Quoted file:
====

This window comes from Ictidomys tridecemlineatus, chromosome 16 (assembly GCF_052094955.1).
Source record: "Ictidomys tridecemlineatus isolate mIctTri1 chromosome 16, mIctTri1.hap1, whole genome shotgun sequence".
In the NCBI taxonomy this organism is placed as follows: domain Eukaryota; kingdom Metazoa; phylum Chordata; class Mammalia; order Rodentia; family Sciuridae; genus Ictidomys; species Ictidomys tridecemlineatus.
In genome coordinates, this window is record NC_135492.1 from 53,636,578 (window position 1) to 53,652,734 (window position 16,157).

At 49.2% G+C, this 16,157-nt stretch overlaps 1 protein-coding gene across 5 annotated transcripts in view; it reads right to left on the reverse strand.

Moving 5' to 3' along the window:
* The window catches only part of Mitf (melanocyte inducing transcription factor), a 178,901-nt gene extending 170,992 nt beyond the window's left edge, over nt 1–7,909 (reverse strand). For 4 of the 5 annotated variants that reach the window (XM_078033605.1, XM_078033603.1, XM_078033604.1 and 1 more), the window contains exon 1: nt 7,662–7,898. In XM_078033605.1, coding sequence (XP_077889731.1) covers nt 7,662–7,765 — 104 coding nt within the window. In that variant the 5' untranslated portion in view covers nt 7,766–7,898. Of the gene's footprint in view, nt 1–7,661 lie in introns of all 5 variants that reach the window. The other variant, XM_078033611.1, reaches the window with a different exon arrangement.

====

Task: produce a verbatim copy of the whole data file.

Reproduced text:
This window comes from Ictidomys tridecemlineatus, chromosome 16 (assembly GCF_052094955.1).
Source record: "Ictidomys tridecemlineatus isolate mIctTri1 chromosome 16, mIctTri1.hap1, whole genome shotgun sequence".
In the NCBI taxonomy this organism is placed as follows: domain Eukaryota; kingdom Metazoa; phylum Chordata; class Mammalia; order Rodentia; family Sciuridae; genus Ictidomys; species Ictidomys tridecemlineatus.
In genome coordinates, this window is record NC_135492.1 from 53,636,578 (window position 1) to 53,652,734 (window position 16,157).

At 49.2% G+C, this 16,157-nt stretch overlaps 1 protein-coding gene across 5 annotated transcripts in view; it reads right to left on the reverse strand.

Moving 5' to 3' along the window:
* The window catches only part of Mitf (melanocyte inducing transcription factor), a 178,901-nt gene extending 170,992 nt beyond the window's left edge, over nt 1–7,909 (reverse strand). For 4 of the 5 annotated variants that reach the window (XM_078033605.1, XM_078033603.1, XM_078033604.1 and 1 more), the window contains exon 1: nt 7,662–7,898. In XM_078033605.1, coding sequence (XP_077889731.1) covers nt 7,662–7,765 — 104 coding nt within the window. In that variant the 5' untranslated portion in view covers nt 7,766–7,898. Of the gene's footprint in view, nt 1–7,661 lie in introns of all 5 variants that reach the window. The other variant, XM_078033611.1, reaches the window with a different exon arrangement.